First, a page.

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Very useful - thanks for posting.
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Old 12-29-2012, 12:00 PM   #7
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Nice list.

Quote:
Originally Posted by Maayanster View Post
MISO
As far as I know, and I have been using MISO regularly, it does not give information on isoforms. It is very much "exon-centric".

Quote:
Originally Posted by Maayanster View Post
I've started reading some of the papers for these tools, but honestly, without that much background in statistics, their relative advantages/disadvantages are pretty opaque.
(..)

Anyone have advice or comments about any/all of these new choices?

I also feel the same. When I choose a tool I always look for information on validation rates, that is, where the predictions reproduced at the experimental level? It really does not matter if uses Baeysian inference or binomial distribution if the predictions are not validated in the "real data". I also take into account easy of use (very often compiling the tools is a nightmare), and whether the output understandable.

I know these practical/trivial considerations but IMO they are worth consideration.

Last edited by krespim; 12-29-2012 at 12:02 PM. Reason: typo
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Old 12-31-2012, 08:08 AM   #8
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I have data that I believe would be good for comparing these tools, as it has a built-in way to validate DE calls at either gene or isoform level. However, I don't have computational infrastructure or skills built up to analyze it quickly/properly - I've spent days trying to get MISO and RSEM to compile and accept the inputs with no successes.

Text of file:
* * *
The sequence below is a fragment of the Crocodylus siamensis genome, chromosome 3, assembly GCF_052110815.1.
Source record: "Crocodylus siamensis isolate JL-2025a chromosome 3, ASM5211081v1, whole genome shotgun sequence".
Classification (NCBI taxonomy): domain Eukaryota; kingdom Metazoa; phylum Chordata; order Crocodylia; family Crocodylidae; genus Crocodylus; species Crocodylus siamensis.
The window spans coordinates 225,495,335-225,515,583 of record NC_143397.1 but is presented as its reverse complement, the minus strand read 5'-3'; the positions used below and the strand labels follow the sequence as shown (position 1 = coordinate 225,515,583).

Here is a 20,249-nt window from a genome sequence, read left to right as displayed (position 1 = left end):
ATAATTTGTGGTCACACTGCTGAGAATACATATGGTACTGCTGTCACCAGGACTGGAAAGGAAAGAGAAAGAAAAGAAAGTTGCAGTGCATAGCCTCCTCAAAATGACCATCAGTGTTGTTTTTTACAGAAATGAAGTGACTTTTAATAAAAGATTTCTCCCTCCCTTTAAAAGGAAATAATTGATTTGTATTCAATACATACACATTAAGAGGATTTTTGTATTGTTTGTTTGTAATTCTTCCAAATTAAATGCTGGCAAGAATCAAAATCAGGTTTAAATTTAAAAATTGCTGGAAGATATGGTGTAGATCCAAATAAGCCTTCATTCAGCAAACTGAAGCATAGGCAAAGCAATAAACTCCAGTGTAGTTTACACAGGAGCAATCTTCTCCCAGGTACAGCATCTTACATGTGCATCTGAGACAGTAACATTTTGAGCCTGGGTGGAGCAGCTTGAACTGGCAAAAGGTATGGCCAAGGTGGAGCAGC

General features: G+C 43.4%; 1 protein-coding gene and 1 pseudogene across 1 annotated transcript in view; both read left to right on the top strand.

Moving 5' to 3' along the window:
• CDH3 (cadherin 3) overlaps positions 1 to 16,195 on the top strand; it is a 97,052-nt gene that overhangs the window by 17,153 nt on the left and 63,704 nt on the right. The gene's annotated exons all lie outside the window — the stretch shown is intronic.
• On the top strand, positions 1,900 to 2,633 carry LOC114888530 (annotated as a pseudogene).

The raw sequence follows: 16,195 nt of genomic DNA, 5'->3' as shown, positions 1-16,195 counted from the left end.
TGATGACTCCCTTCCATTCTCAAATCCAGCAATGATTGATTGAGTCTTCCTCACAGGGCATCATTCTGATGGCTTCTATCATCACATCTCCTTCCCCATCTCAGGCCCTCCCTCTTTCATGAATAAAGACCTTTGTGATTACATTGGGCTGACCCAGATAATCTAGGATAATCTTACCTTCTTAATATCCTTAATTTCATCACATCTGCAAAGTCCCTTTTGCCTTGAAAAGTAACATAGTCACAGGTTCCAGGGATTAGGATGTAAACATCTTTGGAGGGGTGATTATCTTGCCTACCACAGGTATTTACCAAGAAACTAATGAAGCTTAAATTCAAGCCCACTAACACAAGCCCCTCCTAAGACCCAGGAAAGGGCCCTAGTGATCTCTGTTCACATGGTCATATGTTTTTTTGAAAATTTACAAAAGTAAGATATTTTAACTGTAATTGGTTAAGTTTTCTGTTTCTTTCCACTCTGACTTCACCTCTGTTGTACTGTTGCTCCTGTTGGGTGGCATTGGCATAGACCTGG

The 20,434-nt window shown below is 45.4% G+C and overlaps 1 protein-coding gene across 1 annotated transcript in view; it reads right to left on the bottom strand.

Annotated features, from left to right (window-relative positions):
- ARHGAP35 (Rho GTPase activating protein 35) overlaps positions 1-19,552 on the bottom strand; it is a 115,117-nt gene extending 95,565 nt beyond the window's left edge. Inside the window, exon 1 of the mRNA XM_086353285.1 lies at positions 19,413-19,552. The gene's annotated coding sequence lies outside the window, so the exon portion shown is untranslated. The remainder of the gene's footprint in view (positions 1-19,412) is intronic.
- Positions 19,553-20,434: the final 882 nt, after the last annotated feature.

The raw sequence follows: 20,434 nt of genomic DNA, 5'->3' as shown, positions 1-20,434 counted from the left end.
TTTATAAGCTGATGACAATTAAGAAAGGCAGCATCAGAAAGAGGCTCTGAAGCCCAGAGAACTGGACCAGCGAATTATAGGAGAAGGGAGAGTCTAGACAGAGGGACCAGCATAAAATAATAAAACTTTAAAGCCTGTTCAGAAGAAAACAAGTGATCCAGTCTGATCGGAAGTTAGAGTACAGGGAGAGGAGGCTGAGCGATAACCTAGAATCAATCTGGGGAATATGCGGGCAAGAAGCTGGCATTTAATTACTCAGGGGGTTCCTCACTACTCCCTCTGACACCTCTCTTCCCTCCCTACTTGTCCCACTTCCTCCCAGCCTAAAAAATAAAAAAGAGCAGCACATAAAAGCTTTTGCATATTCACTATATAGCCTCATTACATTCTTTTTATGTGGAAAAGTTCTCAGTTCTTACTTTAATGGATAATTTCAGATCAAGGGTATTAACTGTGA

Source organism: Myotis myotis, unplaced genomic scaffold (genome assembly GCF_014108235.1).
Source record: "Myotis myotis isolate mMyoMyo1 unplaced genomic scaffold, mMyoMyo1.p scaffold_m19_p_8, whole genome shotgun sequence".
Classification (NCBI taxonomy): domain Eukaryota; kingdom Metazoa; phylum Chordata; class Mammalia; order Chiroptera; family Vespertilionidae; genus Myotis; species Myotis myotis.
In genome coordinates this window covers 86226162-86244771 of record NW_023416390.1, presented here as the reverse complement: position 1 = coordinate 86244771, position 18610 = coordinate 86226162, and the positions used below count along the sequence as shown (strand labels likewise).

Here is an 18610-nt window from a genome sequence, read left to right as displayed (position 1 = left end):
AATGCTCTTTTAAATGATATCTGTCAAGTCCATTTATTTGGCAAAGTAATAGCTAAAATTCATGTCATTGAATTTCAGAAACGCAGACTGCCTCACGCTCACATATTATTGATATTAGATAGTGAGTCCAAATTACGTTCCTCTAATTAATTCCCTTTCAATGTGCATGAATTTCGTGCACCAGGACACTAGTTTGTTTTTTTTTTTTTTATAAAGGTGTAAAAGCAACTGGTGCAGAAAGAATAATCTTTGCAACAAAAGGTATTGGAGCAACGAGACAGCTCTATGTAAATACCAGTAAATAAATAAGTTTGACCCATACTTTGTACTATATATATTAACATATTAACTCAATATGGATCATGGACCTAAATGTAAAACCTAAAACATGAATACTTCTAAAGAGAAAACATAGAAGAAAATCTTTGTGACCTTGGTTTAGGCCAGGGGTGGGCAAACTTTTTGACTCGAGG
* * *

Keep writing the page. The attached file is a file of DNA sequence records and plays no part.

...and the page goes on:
If there were, for example, an (accessible) galaxy instance somewhere with many or all of these tools pre set-up, I would be overjoyed.
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Old 12-31-2012, 08:32 AM   #9
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Quote:
Originally Posted by EduEyras View Post
Hi,

I've put here http://regulatorygenomics.upf.edu/So..._and_splicing/

a preliminary list of genome-based methods for isoform reconstruction/quantification and for
differential splicing (isoform/event levels)
wow, thanks
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Old 12-31-2012, 08:35 AM   #10
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Quote:
Originally Posted by jparsons View Post
I have data that I believe would be good for comparing these tools, as it has a built-in way to validate DE calls at either gene or isoform level. However, I don't have computational infrastructure or skills built up to analyze it quickly/properly - I've spent days trying to get MISO and RSEM to compile and accept the inputs with no successes.

If there were, for example, an (accessible) galaxy instance somewhere with many or all of these tools pre set-up, I would be overjoyed.
Want to share some of this data with the community? http://figshare.com/
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Old 12-31-2012, 08:50 AM   #11
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Quote:
Originally Posted by turnersd View Post
Want to share some of this data with the community? http://figshare.com/
It will be released relatively soon. For now, though, I can't.
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Old 12-31-2012, 02:24 PM   #12
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Quote:
Originally Posted by jparsons View Post
If there were, for example, an (accessible) galaxy instance somewhere with many or all of these tools pre set-up, I would be overjoyed.
There seems to be just that: a cloud platform for rna seq analysis, which is actually on the galaxy server called oqtans. It has a choice of tools (though not the most recent ones, and disproportionately ones developed at the Ratsch lab)

http://www.raetschlab.org/suppl/oqtans
http://galaxy.raetschlab.org/

has anyone used this?
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Old 01-02-2013, 05:04 AM   #13
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Quote:
Originally Posted by Maayanster View Post
There seems to be just that: a cloud platform for rna seq analysis, which is actually on the galaxy server called oqtans. It has a choice of tools (though not the most recent ones, and disproportionately ones developed at the Ratsch lab)

http://www.raetschlab.org/suppl/oqtans
http://galaxy.raetschlab.org/

has anyone used this?